2011 in economic policy: The year of the aftershocks
Technically, the financial crisis began in late 2008, with the collapse of Bear Stearns and Lehman Brothers. But 2009 was the year we really felt it. It was in 2009 that we lost more than 5 million jobs — the majority of the total job losses caused by the recession.
By 2010, we seemed to turn the corner. The economy added more than a million jobs. Growth returned. The financial markets stabilized. Many forecasters looked to 2011 with real optimism.
Instead, 2011 has been the year of the aftershocks. It’s become clear that no, this is not, in fact, over. Worse, it might not be over for a long time.
The first, and biggest, aftershock has been the crisis in Europe. Before the financial crisis, the euro zone looked like a success story. It was celebrated in books with titles like “Why Europe Will Run the 21st Century” and “The United States of Europe: The New Superpower and the End of American Supremacy.” Germany was thriving. Italy and Spain were actually reducing their debt. With its low corporate taxes and quick growth, Ireland was considered a major free-market success story — during the presidential 2008 campaign, Sen. John McCain said he might make Ireland his first international trip.
The financial crisis changed three things for Europe. First, the market grew more risk-averse, and so began wondering whether Greece, which was deep in debt, could really keep up its payments. Second, rising unemployment meant that revenue dried up even as social spending began to rise, leading to large deficits in nations already overburdened with debt. And finally, the global economy slowed, and so countries that were easily balancing their books when growth was swift found themselves falling deeper into debt as their economies weakened.
This, in turn, forced the euro zone to face some uncomfortable truths. First, that the markets expected Germany and the other strong economies to bail out any laggards. Second, that weak countries in the euro zone couldn’t do what weak countries normally do and devalue their currency to boost exports. They were, instead, stuck with a currency that made their exports uncompetitive and their recovery more difficult. And, finally, that the euro zone had no actual plan for resolving these tensions, and the European Central Bank, to the surprise of many, would not automatically intervene, a la the Federal Reserve, to end a looming financial crisis.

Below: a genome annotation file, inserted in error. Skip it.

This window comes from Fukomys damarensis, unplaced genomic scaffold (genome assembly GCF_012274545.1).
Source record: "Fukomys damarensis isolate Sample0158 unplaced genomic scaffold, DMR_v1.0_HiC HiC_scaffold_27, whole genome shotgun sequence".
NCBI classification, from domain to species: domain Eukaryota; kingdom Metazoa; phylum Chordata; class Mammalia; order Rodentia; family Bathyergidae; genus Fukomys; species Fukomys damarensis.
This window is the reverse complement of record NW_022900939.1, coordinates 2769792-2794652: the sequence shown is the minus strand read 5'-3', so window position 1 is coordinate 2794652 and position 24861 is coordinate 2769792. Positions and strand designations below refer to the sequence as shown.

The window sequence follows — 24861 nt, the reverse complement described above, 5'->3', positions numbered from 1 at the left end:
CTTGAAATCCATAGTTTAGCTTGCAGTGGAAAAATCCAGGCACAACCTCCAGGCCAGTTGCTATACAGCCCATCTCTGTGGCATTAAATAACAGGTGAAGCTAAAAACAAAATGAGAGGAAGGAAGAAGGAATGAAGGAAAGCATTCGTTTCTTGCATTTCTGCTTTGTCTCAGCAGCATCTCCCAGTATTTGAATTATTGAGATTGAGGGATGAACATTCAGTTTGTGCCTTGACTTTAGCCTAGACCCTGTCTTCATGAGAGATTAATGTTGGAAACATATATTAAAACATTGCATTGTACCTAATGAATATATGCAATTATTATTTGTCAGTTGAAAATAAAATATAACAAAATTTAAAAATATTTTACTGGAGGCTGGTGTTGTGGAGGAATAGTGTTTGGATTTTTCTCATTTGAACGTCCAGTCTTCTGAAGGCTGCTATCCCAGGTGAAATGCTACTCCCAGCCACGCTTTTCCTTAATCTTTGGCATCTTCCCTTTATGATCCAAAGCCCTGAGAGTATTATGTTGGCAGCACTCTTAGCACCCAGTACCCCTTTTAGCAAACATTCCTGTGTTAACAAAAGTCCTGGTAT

Going into 2012, of course, these tensions remain unresolved, and a chaotic endgame in Europe is the most significant headwind facing the American economy.
But the euro zone isn’t the only major region where the financial crisis has uncovered some deep institutional dysfunctions that threaten growth over the next few years. The United States is in much the same boat.
Periods of extreme economic stress breed extreme political reactions. The tea party is one such example. And in 2010, the tea party led Republicans to win back the House of Representatives.
In order to hold that alliance, however, the Republican Party has had to become significantly more ideological and intransigent. In 2011, House Republicans almost forced a government shutdown, a default on the debt and an expiration in the payroll tax cut and unemployment insurance benefits. In each case, cooler heads eventually prevailed. But consumer confidence data show that the close calls — in particular, the near default — hurt the economy.
Perhaps worse, when Congress isn’t threatening to create unnecessary catastrophes, it’s not doing anything at all. There’s been no serious action to support the recovery or cut the deficit. The American Jobs Act failed, and so too did the supercommittee. Few are confident that Congress could respond swiftly and aggressively to a new economic crisis — as it did, with some bumps, in 2008 and 2009. Indeed, in its first year, this Congress has passed fewer laws than even the do-nothing Congress of 1948. Perhaps that’s why its approval rating is 11 percent — the lowest in the three decades that Gallup has tracked voter opinions of Congress.
If there is good news — and there is — it’s that the American economy has been relatively resilient to these headwinds. It’s added more than 1.5 million jobs, and hasn’t had a single negative month. Exports are strong. Fourth-quarter growth is expected to be about 3.5 percent. Housing starts are up, and talk of a double-dip recession has mostly faded. It’s not enough to say we’re really recovering, but it’s enough to say that there’s clearly some potential to recover if Europe gets its act together and Congress gets out of the way.
Note: This is the second in a week-long series looking back at the major policy stories of 2011. On Monday, Brad Plumer looked at the year in environmental policy. In the days ahead, we’ll also review the year in health care and financial regulation.